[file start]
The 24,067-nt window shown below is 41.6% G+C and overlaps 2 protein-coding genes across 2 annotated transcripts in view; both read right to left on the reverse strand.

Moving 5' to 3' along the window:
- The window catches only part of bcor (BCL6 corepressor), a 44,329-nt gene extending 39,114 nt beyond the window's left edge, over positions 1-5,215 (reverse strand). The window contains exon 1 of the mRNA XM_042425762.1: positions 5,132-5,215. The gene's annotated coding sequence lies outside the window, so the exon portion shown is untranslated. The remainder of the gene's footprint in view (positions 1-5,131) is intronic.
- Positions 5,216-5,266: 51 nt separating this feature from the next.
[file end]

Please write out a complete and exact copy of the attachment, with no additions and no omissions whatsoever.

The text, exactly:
The 24,067-nt window shown below is 41.6% G+C and overlaps 2 protein-coding genes across 2 annotated transcripts in view; both read right to left on the reverse strand.

Moving 5' to 3' along the window:
- The window catches only part of bcor (BCL6 corepressor), a 44,329-nt gene extending 39,114 nt beyond the window's left edge, over positions 1-5,215 (reverse strand). The window contains exon 1 of the mRNA XM_042425762.1: positions 5,132-5,215. The gene's annotated coding sequence lies outside the window, so the exon portion shown is untranslated. The remainder of the gene's footprint in view (positions 1-5,131) is intronic.
- Positions 5,216-5,266: 51 nt separating this feature from the next.